While ductal carcinoma in situ (DCIS) is known as a precursor lesion to most invasive breast carcinomas, the mechanisms underlying this transition remain enigmatic. DCIS is typically diagnosed by the mammographic detection of microcalcifications (MC). MCs consisting of non-stoichiometric hydroxyapatite (HA) mineral are frequently associated with malignant disease, yet it is unclear whether HA can actively promote malignancy. To investigate this outstanding question, we compared phenotypic outcomes of breast cancer cells cultured in control or HA-containing poly(lactide-co-glycolide) (PLG) scaffolds. Exposure to HA mineral in scaffolds increased the expression of pro-tumorigenic interleukin-8 (IL-8) among transformed but not benign cells. Notably, MCF10DCIS.com cells cultured in HA scaffolds adopted morphological changes associated with increased invasiveness and exhibited increased motility that were dependent on IL-8 signaling. Moreover, MCF10DCIS.com xenografts in HA scaffolds displayed evidence of enhanced malignant progression relative to xenografts in control scaffolds. These experimental findings were supported by a pathological analysis of clinical DCIS specimens, which correlated the presence of MCs with increased IL-8 staining and ductal proliferation. Collectively, our work suggests that HA mineral may stimulate malignancy in preinvasive DCIS cells and validate PLG scaffolds as useful tools to study cell-mineral interactions.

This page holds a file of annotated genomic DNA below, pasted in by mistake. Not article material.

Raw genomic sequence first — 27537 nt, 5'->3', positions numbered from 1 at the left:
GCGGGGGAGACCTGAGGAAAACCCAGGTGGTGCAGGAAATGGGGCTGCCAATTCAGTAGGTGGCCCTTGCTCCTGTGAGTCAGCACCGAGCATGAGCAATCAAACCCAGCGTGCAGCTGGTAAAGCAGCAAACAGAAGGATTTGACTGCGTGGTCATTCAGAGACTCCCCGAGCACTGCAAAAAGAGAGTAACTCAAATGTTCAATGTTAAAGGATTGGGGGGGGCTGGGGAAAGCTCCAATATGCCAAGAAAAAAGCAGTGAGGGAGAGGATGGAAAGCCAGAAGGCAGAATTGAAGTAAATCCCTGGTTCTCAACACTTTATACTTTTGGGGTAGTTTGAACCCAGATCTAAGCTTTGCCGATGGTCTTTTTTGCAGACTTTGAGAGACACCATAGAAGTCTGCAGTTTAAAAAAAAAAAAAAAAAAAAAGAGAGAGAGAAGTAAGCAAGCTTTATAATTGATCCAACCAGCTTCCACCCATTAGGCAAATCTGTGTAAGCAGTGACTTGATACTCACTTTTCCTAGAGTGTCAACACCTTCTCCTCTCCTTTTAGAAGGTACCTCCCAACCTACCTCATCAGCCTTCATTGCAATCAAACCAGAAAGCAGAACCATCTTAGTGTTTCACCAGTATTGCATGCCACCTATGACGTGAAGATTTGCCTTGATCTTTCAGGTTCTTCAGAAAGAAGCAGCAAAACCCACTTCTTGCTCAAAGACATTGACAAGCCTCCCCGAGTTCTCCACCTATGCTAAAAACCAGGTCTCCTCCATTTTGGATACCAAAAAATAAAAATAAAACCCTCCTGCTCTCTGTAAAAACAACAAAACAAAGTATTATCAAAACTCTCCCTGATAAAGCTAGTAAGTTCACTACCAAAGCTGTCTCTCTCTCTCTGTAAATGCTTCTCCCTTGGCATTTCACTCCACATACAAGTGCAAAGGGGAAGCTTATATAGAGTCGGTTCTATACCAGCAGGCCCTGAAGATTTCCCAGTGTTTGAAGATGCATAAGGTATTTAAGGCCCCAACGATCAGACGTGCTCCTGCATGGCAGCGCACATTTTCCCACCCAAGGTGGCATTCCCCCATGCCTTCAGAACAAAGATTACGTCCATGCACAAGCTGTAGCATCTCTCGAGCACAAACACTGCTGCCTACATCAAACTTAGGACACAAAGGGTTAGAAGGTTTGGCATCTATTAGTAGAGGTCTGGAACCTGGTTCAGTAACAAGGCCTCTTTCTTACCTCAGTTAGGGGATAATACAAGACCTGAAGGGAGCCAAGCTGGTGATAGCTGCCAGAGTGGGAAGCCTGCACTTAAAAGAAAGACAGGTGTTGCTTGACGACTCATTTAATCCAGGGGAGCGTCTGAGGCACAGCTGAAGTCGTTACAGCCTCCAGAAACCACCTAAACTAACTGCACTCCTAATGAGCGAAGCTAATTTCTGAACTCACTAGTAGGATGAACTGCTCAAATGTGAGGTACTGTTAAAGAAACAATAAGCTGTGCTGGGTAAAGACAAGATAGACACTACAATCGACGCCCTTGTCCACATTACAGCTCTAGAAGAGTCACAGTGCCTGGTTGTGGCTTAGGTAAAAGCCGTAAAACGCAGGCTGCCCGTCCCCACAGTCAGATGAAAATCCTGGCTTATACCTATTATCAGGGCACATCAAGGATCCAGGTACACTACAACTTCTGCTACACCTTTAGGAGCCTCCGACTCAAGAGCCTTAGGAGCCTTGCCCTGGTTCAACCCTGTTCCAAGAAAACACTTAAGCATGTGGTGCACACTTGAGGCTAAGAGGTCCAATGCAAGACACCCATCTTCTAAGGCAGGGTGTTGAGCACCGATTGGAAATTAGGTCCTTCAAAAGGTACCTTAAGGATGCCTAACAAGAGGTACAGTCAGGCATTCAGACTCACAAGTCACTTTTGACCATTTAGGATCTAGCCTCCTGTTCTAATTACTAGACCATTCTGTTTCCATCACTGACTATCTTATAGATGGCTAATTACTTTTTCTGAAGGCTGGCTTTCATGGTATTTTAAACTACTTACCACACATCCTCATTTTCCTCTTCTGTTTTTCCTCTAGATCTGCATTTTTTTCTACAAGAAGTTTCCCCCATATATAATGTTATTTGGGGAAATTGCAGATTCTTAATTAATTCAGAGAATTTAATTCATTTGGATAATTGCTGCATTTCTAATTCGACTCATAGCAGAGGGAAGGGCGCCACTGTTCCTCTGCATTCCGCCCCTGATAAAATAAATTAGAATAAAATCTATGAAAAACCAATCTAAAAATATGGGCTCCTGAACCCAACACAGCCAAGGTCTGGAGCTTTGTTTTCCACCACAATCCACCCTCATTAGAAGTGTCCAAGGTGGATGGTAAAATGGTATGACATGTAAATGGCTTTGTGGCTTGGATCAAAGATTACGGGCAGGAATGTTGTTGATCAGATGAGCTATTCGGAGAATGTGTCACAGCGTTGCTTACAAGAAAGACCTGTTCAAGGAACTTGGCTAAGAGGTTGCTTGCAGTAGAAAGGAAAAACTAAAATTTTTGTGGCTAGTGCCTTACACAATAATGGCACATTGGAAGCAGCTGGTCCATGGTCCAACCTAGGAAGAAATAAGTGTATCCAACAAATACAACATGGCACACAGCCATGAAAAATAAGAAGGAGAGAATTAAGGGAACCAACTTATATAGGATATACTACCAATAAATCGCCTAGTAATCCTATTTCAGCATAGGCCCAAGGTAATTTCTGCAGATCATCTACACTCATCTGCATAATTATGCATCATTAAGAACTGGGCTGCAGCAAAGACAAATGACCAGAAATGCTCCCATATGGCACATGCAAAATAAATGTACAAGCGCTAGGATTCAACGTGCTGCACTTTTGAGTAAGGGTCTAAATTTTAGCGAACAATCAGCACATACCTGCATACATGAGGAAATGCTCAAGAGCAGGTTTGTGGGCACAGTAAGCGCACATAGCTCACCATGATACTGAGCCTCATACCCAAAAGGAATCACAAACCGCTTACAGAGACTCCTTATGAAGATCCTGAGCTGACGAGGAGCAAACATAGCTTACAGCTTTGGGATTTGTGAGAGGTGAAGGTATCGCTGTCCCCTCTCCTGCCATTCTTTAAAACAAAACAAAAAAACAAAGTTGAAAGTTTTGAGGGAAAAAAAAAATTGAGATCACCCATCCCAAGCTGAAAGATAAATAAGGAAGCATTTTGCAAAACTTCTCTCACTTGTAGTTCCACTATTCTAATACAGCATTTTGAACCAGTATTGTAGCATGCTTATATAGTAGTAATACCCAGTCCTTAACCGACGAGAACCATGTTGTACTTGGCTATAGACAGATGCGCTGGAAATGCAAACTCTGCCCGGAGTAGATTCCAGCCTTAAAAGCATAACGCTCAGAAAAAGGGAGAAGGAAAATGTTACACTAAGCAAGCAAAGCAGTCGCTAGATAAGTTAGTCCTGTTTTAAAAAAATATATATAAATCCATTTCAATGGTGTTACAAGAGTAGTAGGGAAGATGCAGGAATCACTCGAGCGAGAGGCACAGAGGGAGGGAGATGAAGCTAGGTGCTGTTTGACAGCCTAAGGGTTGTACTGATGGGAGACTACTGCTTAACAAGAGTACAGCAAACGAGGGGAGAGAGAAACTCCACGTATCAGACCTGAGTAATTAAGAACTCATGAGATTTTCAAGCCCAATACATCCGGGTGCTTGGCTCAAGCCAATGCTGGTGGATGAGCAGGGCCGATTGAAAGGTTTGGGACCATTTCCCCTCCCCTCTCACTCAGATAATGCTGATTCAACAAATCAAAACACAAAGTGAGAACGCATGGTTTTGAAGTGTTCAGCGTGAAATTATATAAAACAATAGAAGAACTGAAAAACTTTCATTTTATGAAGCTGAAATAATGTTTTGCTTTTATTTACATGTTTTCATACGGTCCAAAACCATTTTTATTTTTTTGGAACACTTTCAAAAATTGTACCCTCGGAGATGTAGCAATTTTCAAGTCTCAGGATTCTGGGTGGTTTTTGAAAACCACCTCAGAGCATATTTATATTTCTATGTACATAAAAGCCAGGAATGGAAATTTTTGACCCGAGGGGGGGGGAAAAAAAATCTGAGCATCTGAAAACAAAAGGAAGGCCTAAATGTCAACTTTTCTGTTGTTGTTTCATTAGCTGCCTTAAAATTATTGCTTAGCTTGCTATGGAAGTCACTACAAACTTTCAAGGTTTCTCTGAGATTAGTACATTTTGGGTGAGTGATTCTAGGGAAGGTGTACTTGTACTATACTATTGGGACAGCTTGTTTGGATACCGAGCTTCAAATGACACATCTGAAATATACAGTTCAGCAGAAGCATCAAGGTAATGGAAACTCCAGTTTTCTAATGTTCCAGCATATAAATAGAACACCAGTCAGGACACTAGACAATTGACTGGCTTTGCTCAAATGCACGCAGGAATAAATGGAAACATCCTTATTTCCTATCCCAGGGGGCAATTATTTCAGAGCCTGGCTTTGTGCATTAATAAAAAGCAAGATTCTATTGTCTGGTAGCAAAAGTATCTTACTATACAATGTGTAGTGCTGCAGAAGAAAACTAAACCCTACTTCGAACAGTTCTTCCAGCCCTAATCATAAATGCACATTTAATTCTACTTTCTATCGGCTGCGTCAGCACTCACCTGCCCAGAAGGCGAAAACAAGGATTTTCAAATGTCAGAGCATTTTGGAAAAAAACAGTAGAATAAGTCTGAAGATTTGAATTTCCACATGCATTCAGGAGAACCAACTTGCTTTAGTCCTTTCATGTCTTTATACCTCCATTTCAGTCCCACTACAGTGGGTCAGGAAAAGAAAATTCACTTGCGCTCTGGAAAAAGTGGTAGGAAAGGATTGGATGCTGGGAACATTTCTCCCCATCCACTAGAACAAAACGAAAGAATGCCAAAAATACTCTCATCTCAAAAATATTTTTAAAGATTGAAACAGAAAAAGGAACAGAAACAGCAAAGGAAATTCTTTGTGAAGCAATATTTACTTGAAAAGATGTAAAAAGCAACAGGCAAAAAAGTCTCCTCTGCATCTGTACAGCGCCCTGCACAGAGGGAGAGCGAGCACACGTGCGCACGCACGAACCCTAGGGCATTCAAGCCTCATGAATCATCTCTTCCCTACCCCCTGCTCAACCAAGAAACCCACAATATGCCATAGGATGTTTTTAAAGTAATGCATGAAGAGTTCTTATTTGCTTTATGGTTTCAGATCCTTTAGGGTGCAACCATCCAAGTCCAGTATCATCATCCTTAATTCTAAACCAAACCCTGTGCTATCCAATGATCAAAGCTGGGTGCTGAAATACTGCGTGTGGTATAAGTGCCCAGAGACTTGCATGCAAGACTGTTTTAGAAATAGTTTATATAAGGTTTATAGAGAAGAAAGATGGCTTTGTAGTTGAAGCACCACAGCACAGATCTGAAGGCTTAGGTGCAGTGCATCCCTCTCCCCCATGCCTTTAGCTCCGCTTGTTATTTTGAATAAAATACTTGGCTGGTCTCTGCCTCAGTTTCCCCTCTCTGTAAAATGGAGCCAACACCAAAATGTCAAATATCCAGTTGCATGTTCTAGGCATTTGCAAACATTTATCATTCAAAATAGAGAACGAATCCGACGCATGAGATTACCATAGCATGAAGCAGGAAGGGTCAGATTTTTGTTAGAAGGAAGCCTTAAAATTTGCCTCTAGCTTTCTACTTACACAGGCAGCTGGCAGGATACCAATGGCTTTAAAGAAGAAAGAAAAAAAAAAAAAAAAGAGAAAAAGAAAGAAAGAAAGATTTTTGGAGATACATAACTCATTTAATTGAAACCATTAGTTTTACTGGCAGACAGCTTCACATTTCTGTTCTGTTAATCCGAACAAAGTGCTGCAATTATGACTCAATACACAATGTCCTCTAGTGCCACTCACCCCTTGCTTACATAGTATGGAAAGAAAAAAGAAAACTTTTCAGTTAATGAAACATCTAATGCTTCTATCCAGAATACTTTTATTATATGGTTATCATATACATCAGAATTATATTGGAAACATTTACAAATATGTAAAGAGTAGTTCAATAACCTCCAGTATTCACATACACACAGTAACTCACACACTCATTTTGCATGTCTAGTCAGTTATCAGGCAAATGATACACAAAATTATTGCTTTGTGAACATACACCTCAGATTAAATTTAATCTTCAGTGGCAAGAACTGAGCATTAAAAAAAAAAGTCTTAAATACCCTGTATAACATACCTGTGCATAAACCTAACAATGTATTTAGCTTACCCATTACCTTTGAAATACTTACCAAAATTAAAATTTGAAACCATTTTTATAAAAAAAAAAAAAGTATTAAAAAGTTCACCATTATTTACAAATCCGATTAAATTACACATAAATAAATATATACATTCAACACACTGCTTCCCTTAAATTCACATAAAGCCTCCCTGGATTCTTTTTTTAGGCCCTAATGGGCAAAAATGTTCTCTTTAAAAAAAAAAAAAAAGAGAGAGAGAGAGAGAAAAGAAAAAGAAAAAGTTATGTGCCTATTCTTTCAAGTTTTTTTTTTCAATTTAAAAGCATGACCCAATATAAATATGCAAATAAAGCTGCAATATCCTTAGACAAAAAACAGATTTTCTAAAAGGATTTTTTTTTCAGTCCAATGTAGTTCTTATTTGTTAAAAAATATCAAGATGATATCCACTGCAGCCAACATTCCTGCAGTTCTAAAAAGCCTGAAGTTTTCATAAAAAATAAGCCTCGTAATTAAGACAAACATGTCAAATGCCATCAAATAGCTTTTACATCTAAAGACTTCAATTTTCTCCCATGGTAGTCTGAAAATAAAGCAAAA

Keywords: Ductal carcinoma in situ; Hydroxyapatite; Malignant progression; Mammary microcalcifications; PLG scaffolds.
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